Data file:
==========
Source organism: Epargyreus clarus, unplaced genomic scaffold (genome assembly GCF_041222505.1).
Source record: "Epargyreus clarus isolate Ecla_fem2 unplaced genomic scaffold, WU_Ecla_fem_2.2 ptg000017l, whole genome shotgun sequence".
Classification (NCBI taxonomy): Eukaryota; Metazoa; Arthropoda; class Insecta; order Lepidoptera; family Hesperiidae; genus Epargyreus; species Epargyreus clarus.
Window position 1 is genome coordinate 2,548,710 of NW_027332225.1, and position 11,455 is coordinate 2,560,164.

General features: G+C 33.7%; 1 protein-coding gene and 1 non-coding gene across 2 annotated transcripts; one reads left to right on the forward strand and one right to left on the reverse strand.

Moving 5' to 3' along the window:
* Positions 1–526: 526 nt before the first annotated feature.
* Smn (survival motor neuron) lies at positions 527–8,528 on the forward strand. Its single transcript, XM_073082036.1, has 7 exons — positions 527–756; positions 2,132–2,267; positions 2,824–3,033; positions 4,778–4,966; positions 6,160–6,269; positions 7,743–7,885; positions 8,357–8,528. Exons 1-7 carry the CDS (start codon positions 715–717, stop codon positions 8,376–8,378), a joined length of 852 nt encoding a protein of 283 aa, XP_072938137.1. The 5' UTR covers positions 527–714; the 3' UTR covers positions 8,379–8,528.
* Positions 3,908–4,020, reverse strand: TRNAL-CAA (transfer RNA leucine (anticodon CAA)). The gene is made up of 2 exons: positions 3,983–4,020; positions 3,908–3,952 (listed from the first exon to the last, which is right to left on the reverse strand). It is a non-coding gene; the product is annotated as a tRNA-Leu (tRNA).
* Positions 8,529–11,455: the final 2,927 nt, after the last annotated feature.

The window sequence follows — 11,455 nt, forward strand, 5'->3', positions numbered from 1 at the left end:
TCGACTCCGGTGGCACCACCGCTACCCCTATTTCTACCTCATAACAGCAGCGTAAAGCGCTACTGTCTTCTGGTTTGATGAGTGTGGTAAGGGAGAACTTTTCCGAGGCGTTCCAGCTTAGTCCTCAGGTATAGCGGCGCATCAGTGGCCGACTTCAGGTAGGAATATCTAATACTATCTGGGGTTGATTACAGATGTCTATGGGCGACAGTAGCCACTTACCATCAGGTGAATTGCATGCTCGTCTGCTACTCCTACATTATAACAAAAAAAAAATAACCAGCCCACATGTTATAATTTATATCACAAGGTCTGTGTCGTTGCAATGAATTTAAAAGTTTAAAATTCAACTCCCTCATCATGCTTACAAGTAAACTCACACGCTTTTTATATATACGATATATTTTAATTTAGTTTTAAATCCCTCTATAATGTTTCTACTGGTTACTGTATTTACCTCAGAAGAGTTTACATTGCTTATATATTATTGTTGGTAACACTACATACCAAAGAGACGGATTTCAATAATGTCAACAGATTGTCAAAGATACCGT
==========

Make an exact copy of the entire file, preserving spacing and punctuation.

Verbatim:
Source organism: Epargyreus clarus, unplaced genomic scaffold (genome assembly GCF_041222505.1).
Source record: "Epargyreus clarus isolate Ecla_fem2 unplaced genomic scaffold, WU_Ecla_fem_2.2 ptg000017l, whole genome shotgun sequence".
Classification (NCBI taxonomy): Eukaryota; Metazoa; Arthropoda; class Insecta; order Lepidoptera; family Hesperiidae; genus Epargyreus; species Epargyreus clarus.
Window position 1 is genome coordinate 2,548,710 of NW_027332225.1, and position 11,455 is coordinate 2,560,164.

General features: G+C 33.7%; 1 protein-coding gene and 1 non-coding gene across 2 annotated transcripts; one reads left to right on the forward strand and one right to left on the reverse strand.

Moving 5' to 3' along the window:
* Positions 1–526: 526 nt before the first annotated feature.
* Smn (survival motor neuron) lies at positions 527–8,528 on the forward strand. Its single transcript, XM_073082036.1, has 7 exons — positions 527–756; positions 2,132–2,267; positions 2,824–3,033; positions 4,778–4,966; positions 6,160–6,269; positions 7,743–7,885; positions 8,357–8,528. Exons 1-7 carry the CDS (start codon positions 715–717, stop codon positions 8,376–8,378), a joined length of 852 nt encoding a protein of 283 aa, XP_072938137.1. The 5' UTR covers positions 527–714; the 3' UTR covers positions 8,379–8,528.
* Positions 3,908–4,020, reverse strand: TRNAL-CAA (transfer RNA leucine (anticodon CAA)). The gene is made up of 2 exons: positions 3,983–4,020; positions 3,908–3,952 (listed from the first exon to the last, which is right to left on the reverse strand). It is a non-coding gene; the product is annotated as a tRNA-Leu (tRNA).
* Positions 8,529–11,455: the final 2,927 nt, after the last annotated feature.

The window sequence follows — 11,455 nt, forward strand, 5'->3', positions numbered from 1 at the left end:
TCGACTCCGGTGGCACCACCGCTACCCCTATTTCTACCTCATAACAGCAGCGTAAAGCGCTACTGTCTTCTGGTTTGATGAGTGTGGTAAGGGAGAACTTTTCCGAGGCGTTCCAGCTTAGTCCTCAGGTATAGCGGCGCATCAGTGGCCGACTTCAGGTAGGAATATCTAATACTATCTGGGGTTGATTACAGATGTCTATGGGCGACAGTAGCCACTTACCATCAGGTGAATTGCATGCTCGTCTGCTACTCCTACATTATAACAAAAAAAAAATAACCAGCCCACATGTTATAATTTATATCACAAGGTCTGTGTCGTTGCAATGAATTTAAAAGTTTAAAATTCAACTCCCTCATCATGCTTACAAGTAAACTCACACGCTTTTTATATATACGATATATTTTAATTTAGTTTTAAATCCCTCTATAATGTTTCTACTGGTTACTGTATTTACCTCAGAAGAGTTTACATTGCTTATATATTATTGTTGGTAACACTACATACCAAAGAGACGGATTTCAATAATGTCAACAGATTGTCAAAGATACCGT